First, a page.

Today’s Army culture rests on four pillars. All over 60 years old. All rest on out of date assumptions about managing human talent.

1. A giant officer corps.

A heavier than necessary officer corps leaves junior officers little time to gain experience leading troops. The average time as a platoon leader is 6 – 12 months. Command assignments are 12 – 15 months (two in 24 months, if one is so lucky). Combined arms teams are very complicated. Such short terms are mad, commanding only long enough to gain some competence just as they leave. The Army has too many officers rotating through the limited number of command openings.

The Number of Officers per 100 enlisted personnel: 1901-2013.

The Number of Officers Per 100 Enlisted Personnel from 1901-2013
Star Creep“, Third Way, 7 January 2013.

For more about this, see Our army’s bloat of officers is one reason it can’t win wars.

2. A top-heavy officer corps.

How many officers do we have?
Testimony of Ben Freeman (Project on Government Oversight) before Senate Armed Services Subcommittee on Personnel, 14 September 2011.

George C. Marshall knew that we were lucky in WWII. We had allies to fight Axis leaders who made stupid strategic decisions – decisions that bought us the time we need to prepare (there were only 17 thousand Marines in 1935). Rather than relying on luck for the next war, after WWII the Army’s leaders (Marshall, Ike, Bradley, etc) said we needed a larger than necessary officer corps, especially at the top, for mobilization against the Soviet Union or China or both. Next time we might not have years to expand.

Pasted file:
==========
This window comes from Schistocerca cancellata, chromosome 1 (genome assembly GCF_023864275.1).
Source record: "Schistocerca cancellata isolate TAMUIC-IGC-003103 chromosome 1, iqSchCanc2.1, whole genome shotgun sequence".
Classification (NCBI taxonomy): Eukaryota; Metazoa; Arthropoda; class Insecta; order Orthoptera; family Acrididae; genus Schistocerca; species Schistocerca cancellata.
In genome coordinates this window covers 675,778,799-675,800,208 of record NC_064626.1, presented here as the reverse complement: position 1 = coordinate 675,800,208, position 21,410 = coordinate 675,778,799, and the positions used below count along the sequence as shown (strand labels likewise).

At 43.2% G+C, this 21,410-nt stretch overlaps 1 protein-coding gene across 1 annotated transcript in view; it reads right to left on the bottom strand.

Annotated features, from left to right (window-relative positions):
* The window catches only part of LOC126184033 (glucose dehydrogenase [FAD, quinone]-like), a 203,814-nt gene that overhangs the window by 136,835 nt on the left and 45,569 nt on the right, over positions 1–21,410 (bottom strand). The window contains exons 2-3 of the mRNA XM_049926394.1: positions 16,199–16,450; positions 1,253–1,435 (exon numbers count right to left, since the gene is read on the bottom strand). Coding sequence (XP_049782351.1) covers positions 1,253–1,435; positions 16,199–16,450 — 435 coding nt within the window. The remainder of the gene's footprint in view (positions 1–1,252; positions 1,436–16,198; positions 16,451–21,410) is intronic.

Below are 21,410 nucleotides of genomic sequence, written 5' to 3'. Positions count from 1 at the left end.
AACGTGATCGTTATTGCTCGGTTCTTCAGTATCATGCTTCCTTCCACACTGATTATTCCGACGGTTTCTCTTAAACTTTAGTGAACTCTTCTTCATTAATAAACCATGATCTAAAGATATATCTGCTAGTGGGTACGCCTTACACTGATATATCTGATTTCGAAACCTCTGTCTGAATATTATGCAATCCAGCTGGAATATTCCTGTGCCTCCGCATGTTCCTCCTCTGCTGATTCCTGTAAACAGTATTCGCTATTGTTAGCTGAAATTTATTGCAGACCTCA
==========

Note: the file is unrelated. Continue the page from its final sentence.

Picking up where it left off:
The result is an Army built to keep all these officers busy. Such as redundant HQs that produce vast amounts of often-trivial information up the chain of command while generating trivial tasks for subordinates to keep staffs and senior leaders busy.

We get an army that cannot defeat our actual foes, who are little more than militia led by small numbers of lightly trained officers. For more about this problem, see …

  1. Do we need so many and such well-paid generals and admirals? — by Richard A Pawloski (Captain, USMC, retired).
  2. The cost of too many generals: paying more to get a less effective military – by Ben Freeman (Project on Government Oversight).

3. An officer evaluation system built for businesses.

Check the box

We have a  check-the-box evaluation system (state-of-the-art in 1947) built on an equally flawed one. In 1936, the US Army attaché to Germany unfavorably compared the US Army’s evaluation systems to theirs. Germany based theirs on essays in which superior officers evaluated their subordinates’ characters – especially the willingness and ability to seek and accept responsibility and moral courage.

Why do US officers not do this? The Army believes most officers cannot write cogently and that such evaluations would be too subjective. So we have 20 captains in a brigade evaluated by one Colonel – based on his observations, expressed in checking one of four blocks. Words are meaningless; only the block counts.